Ethics’in’the’Genomic’Age’ - Cornell · PDF...

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  • Ethics in the Genomic Age

    Luce Skrabanek ICB, WMC

    May 30, 2013

  • History and EvoluEon of Research Ethics

  • Timeline 1906 Pure Food and Drug Act 1948 Nuremberg Code (from the 1946 Nuremberg Trials)

    1962 Kefauver Harris Amendment to the Food, Drug and CosmeEc Act (in response to the Thalidomide scandal)

    1964 DeclaraEon of Helsinki (updated 1975, 1983, 1989, 1996, 2000, 2008)

    1974 NaEonal Research Act (in reacEon to the 1932-1973 Tuskegee Syphilis Study)

    1979 Belmont Report

  • 1906 Pure Food and Drug Act Generally considered to be the birth of the FDA, although

    not named as such unEl 1930 Up unEl then, many patent medicines had high alcohol

    contents, infant syrups contained opiates Another contribuEng factor was the study of common food

    preservaEves such as borax, benzoate, formaldehyde, sulfites, and salicylates Young men recruited to eat meals with increasing doses of these

    common preservaEves were called The Poison Squad Truth in adverEsing

    Required that certain special drugs, including alcohol, opium, cocaine, heroin, morphine, and cannabis, be accurately labeled with contents and dosage

    1938 Replaced by the Food, Drug and CosmeEc Act

  • 1948 Nuremberg Code 1946 Nuremberg Trials Medical experiments conducted on thousands of concentraEon camp prisoners without their consent, resulEng in the death or permanent crippling of many of them

    Includes 10 points: Voluntary consent of parEcipants is essenEal Benefits of research must outweigh the risks Avoid all unnecessary harm and suffering

    First advocacy of voluntary parEcipaEon and informed consent

  • Nuremberg Code 1 The voluntary consent of the human subject is absolutely essenEal. 2 The experiment should be such as to yield fruiful results for the good of society, unprocurable

    by other methods or means of study, and not random and unnecessary in nature. 3 The experiment should be so designed and based on the results of animal experimentaEon and

    a knowledge of the natural history of the disease or other problem under study that the anEcipated results will jusEfy the performance of the experiment.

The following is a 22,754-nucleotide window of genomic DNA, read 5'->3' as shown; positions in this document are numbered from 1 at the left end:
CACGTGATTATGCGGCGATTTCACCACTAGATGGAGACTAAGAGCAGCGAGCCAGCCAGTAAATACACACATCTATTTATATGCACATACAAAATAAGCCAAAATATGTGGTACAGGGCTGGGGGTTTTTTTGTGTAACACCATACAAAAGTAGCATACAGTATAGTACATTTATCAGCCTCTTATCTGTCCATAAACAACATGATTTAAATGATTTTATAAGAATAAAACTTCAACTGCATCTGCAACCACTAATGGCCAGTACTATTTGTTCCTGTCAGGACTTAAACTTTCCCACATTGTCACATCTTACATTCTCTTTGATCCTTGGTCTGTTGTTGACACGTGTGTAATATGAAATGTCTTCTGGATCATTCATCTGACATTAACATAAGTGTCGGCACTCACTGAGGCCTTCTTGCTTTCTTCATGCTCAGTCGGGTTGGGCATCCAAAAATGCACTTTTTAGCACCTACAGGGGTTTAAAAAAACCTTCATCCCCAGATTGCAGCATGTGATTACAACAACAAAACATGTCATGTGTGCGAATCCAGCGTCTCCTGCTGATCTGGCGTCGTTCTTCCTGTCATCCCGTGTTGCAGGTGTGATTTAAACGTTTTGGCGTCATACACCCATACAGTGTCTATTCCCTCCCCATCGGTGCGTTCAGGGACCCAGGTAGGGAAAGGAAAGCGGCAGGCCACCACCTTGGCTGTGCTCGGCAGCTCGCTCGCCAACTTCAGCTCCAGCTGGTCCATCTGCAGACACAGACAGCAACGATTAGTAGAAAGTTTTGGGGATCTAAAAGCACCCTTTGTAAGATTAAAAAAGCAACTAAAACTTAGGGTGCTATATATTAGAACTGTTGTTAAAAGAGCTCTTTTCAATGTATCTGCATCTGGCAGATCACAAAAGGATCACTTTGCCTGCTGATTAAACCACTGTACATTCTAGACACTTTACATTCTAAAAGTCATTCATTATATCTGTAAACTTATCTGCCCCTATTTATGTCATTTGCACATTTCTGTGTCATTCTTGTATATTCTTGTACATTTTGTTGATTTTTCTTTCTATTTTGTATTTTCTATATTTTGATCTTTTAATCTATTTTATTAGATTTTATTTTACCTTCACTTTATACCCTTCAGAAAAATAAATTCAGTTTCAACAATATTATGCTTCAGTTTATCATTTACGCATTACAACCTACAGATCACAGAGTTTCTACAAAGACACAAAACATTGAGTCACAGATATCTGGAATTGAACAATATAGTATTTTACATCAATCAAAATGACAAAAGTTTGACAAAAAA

4 The experiment should be so conducted as to avoid all unnecessary physical and mental suffering and injury.

    5 No experiment should be conducted where there is a prior reason to believe that death or disabling injury will occur; except, perhaps, in those experiments where the experimental physicians also serve as subjects.

    6 The degree of risk to be taken should never exceed that determined by the humanitarian importance of the problem to be solved by the experiment.

    7 Proper preparaEons should be made and adequate faciliEes provided to protect the experimental subject against even remote possibiliEes of injury, disability, or death.

    8 The experiment should be conducted only by scienEfically qualified persons. The highest degree of skill and care should be required through all stages of the experiment of those who conduct or engage in the experiment.

    9 During the course of the experiment the human subject should be at liberty to bring the experiment to an end if he has reached the physical or mental state where conEnuaEon of the experiment seems to him to be impossible.

    10 During the course of the experiment the scienEst in charge must be prepared to terminate the experiment at any stage, if he has probable cause to believe, in the exercise of the good faith, superior skill and careful judgment required of him that a conEnuaEon of the experiment is likely to result in injury, disability, or death to the experimental subject.

  • 1962 Kefauver Harris Amendment Drug Efficacy Amendment In response to the Thalidomide scandal Used as a sedaEve and an anE-emeEc for morning sickness

    Approved for used in Europe; no FDA approval in the US, although many US women took it anyway

    Caused severe deformiEes in fetuses Drug manufacturers required to prove to the FDA that their products were effecEve and safe, and to disclose accurate informaEon about side effects Requires clinical trials with informed consent

  • 1964 DeclaraEon of Helsinki Set of ethical principles regarding medical research developed by the World Medical AssociaEon

    First significant effort of the medical community to regulate research itself

    Incorporated Nuremberg Code with DeclaraEon of Geneva (updated HippocraEc Oath)

    Not a legally binding instrument in internaEonal law

    Updated 1975, 1983, 1989, 1996, 2000, 2008

  • DeclaraEon of Helsinki Basic principles Research with humans should be based on the results from lab and animal experimentaEon